Monday, April 16, 2007

Attenborough Nature Reserve - Still warm

Bungus's 'ecoescape' book arrived this morning and as he had given me permission to open it and have a quick flip, I did.

Its theme is eco-friendly places to visit, eat, and sometimes to stay. I suspect that his original idea was that we could have a Boy's Own few days again and play at woodcraft folk in a woodman's hut, cooking on a wood-burning fire and perhaps digging a latrine etc., I joke about the last bit, I think! .Anyway, while thumbing through I noticed that Attenborough Nature Reserve, only about 10 miles away as the grebe flies, received an excellent write up. So on the spur of the moment (you can't beat a good cliché can you?) we nipped over. And had a super day. Still sunny, nice café in the visitors centre (opened in 2005 by the great man himself who shares its name) and an astonishing array of wildlife. Nothing in rotten old cages thank goodness, so everything we saw was a volunteer and a respected guest. Picture 1 gives an idea, but this was near the Car Park and children with food, and birds aren't daft. There were however many many more secluded places and hides and things.

And we saw birds we have never seen before. These two guys in the foreground are Egyptian Geese and a knowledgeable young chap told me there are only 1,200 pairs in the country and these have only recently arrived from East Anglia.

He also told me that the geese bit is a misnomer because they are actually a breed of duck. As you can see they aren't big enough to be geese.

The picture was into the light and picture 3, when one of them had swum under the bridge into the darker water shows the plumage in greater detail.

We also saw Crested Grebes, Tufted Ducks, Moorhens, Coots and other birds we were unsure of, and when there wasn't a helpful person nearby. A heron put in an appearance and water-voles and apparently, if you are lucky you can see otters and kingfishers. I managed it to the nearest hide and so helpful, there are benches certainly every 50 or so yards. So I did it in carefully controlled stages. We talked to lots of people and Y enjoyed a bit of 'social' and the fresh air and I loved taking loads of photographs.

Even though I've been digital now for over 3 years I think I am still programmed into rolls of film because, when I got back to the car I found I had taken 35 shots.

Dave Brown's blog was first-rate and when I finally logged into it this morning I discovered he has written a book. His blog had a link to his e-mail so I e-mailed him. I was also linked to another site 'Nottscops' so I've introduced myself there and found a photo of me at Canning Circus in 1975. I also found two of John while he was on 'traffic'.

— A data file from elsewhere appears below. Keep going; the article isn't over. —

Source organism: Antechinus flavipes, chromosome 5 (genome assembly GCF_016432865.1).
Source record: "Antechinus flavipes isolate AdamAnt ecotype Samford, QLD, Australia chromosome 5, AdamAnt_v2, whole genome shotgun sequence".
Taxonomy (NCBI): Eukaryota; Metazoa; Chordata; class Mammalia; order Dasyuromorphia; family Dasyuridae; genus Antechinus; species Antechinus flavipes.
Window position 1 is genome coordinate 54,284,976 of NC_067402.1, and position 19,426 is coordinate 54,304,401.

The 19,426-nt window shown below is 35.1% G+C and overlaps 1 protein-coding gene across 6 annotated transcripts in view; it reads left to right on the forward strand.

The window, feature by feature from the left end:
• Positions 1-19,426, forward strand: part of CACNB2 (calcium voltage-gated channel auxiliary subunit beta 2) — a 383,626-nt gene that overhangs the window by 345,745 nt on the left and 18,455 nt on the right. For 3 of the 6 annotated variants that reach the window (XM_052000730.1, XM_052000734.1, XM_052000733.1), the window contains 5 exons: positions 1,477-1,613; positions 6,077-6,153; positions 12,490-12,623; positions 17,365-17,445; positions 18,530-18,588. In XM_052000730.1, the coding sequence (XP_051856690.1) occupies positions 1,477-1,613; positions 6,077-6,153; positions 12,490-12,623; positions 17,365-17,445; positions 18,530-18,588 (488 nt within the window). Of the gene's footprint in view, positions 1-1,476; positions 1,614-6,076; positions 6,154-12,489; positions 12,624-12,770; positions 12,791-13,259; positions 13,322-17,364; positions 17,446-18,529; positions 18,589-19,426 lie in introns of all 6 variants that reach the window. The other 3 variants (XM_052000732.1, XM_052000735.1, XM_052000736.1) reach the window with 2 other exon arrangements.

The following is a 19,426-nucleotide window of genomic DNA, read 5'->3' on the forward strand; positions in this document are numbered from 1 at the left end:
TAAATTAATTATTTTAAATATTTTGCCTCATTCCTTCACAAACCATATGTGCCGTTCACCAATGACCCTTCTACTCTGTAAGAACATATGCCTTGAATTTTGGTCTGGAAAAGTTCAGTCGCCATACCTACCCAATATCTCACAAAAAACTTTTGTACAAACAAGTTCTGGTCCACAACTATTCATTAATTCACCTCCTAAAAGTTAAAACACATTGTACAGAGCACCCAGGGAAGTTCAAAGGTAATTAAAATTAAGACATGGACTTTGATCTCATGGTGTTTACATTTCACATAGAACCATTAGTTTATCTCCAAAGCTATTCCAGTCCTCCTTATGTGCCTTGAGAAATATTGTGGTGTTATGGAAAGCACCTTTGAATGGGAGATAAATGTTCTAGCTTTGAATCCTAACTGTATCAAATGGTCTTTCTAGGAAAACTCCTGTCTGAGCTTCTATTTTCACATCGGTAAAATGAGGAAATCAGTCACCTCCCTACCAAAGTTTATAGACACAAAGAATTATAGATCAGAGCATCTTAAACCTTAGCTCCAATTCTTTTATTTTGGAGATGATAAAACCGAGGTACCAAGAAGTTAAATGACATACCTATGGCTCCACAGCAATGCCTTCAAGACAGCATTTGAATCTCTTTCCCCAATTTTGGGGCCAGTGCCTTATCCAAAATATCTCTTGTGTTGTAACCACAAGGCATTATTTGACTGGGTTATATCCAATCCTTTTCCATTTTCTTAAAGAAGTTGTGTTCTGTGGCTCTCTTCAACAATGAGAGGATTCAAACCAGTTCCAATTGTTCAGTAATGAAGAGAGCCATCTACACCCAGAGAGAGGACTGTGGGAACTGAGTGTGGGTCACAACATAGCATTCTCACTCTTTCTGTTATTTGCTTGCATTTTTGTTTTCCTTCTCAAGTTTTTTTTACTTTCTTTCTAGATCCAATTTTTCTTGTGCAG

Bungus's comment was interesting, as usual, and I can help with English Bluebell identification. The English version has florets on both sides of the stem, while the Spanish are all on one side.

Sorry no follow up Canal Pictures, but the Nature Reserve seemed more pressing. We shall certainly go again and Y picked up leaflets for guided walks. She could do them and I could mess about in a hide and drink endless cups of coffee and cans of alcohol-free lager. Can one become an alcofreeollic ? Come on, somebody, invent a better word, please.

Finishing now because I'm running late. We've done the crossword between us. Neither of us feels at all proprietorial about it. It's a sort of pleasant task, which has to be completed before nightfall.

Mind how yer go !

2 comments:

Jill said...

I haven't been to Tortola, it may be that the ship cannot dock there at all and passengers have to go ashore by tender - i.e.in a small boat that takes you to dry land. If there is any swell this can be a bit iffy - you have to wait until the platform and the small boat are at the same level, and jump when they say 'jump' - there are plenty of lovely sailors to hang on to or catch you. The tenders don't run at all if it is a bit rough though.

We have full-out English bluebells.

There used to be a pair of Egyptian water-fowl that came to Chiswick House lake, but not there the last couple of years - they do look very exotic. We do have mandarin ducks this year, though.

bungus said...

I’m pleased the eco book led you to Attenborough. An echo book and the memory will come back to you.
My camp proposals were more 'tongue in cheek’ than ‘spur of the moment’ but the online blurb did suggest that the book might lead to some quiet secluded spots a bit ‘off the beaten track’ where one might ‘commune with nature’.

Only 1,200 pairs of Egyptian Geese, hey? And apparently a dwindling population of bees, both honey and bumble, believed to be caused by mobile phone signals cocking up their navigation systems.

One might guess the ducks known as geese came from Egypt. The one swimming solo is no doubt called Joseph.

Re bluebells: if the Spanish are all on one side they must predate Franco.

I can certainly picture you alcofreeolicking; a bit like an illustration of a Greek dance or Roman orgy by Gerard Hoffnung or Searle or the fellow who draws the ponies.

I received a letter today from my only remaining aunt, my father’s youngest sister, now 92. She was a landgirl and a GI bride who now lives in Oregon and still has a beautiful firm ‘near copperplate’ hand. She and her husband, Merlin ‘Tex’ Ritter, have just celebrated their 62nd wedding anniversary. Apparently she still plays the piano at Sunday School and to accompany a Viennese singer (having played in a dance band at Dedham Village Hall in the war). All news to me!